A Secret Rendezvous Between Folk, Classic Rock & Indie, or, «hit the road with a gun in the boot»

Blackberry Songs [.zip]

If today's Toilet Guppies mystery primer isn't your bag, then I must profess ignorance as to why you're even visiting this blog in the first place. In fact, it's hard to imagine anyone not liking this artist's music. But then I suppose that's what Usher thought about Justin Bieber, so that particular argument goes out the window…

Anyway, this singer-songwriter is not only a finger-picking sensation in the tradition of John Fahey; a lo-fi indie rock arranger making Sonic Youth et al. sound decidedly unadventurous; an occasional dabbler into atmospheric noise and electronica; and a pop sensibilist shamelessly inspired by the classic '70s FM radio rock of the Boss, Bob Seger(!), et al. He's also one of the most wry lyricists you're likely to hear anytime soon, making you chuckle at workaday griefs, relationship challenges and good ol', all round people hatin'.

This guy knows how to appreciate the unintentional poetry in overheard snippets of chatter, as well as in throwaway comments of near and dear ones who inevitably go through moments where they despise you, every now and again. A fine guitarist but a middling vocalist, he turns this drawback into an advantage by acting more than singing, drawling—deadpan and Dylan-like—everyday phrases pregnant with passive aggression. There's a slight air of melancholy, but don't worry: it's not the insufferably maudlin and exaggerated kind peddled by, say, Nick Drake. Call this non-pathological blues. Never before has a songwriter been so self-pitying and managed to stay this unpretentious. And rarely has a lyricist so bitterly comedic managed to avoid clever irony, salvaging his sincerity all the way…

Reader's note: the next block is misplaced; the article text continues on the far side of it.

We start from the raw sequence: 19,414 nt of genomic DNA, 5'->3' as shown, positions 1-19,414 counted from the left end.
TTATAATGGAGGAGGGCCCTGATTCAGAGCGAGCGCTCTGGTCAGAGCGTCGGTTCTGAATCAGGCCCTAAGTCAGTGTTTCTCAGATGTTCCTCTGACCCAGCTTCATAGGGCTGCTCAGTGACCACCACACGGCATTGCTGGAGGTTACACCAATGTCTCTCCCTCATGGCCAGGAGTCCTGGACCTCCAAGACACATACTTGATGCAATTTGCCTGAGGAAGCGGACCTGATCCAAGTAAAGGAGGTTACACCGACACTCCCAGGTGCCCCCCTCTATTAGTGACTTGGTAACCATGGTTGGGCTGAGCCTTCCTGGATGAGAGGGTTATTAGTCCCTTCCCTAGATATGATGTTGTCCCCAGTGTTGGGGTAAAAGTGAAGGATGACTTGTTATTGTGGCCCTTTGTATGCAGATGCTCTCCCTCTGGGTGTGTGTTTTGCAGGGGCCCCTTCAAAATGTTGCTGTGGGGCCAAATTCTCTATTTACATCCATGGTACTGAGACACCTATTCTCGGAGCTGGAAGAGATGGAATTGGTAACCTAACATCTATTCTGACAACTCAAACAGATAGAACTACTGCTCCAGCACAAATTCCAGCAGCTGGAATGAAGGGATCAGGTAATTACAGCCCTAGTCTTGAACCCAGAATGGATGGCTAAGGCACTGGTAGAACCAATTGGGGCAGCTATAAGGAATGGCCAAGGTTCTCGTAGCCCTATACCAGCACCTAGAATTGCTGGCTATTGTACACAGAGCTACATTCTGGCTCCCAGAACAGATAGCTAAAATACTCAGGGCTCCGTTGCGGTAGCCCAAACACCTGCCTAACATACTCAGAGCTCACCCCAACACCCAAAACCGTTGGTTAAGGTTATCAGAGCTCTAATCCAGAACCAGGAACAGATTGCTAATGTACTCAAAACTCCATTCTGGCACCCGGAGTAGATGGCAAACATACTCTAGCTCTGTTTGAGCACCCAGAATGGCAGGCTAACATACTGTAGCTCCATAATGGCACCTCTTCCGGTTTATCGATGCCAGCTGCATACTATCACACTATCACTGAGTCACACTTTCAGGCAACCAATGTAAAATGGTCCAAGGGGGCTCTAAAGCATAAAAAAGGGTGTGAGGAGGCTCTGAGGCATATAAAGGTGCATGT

The best music is usually a tightrope walk: Inconspicuously balanced, seemingly unremarkable and deceptively boring, staying well clear of the bombast and cheap tactics of the extremes, it just keeps on giving, new shades revealing themselves upon every listen. As an old chum said, this music will make you want to «hit the road with a gun in the boot». Give it a twirl, bub, then go buy his albums.

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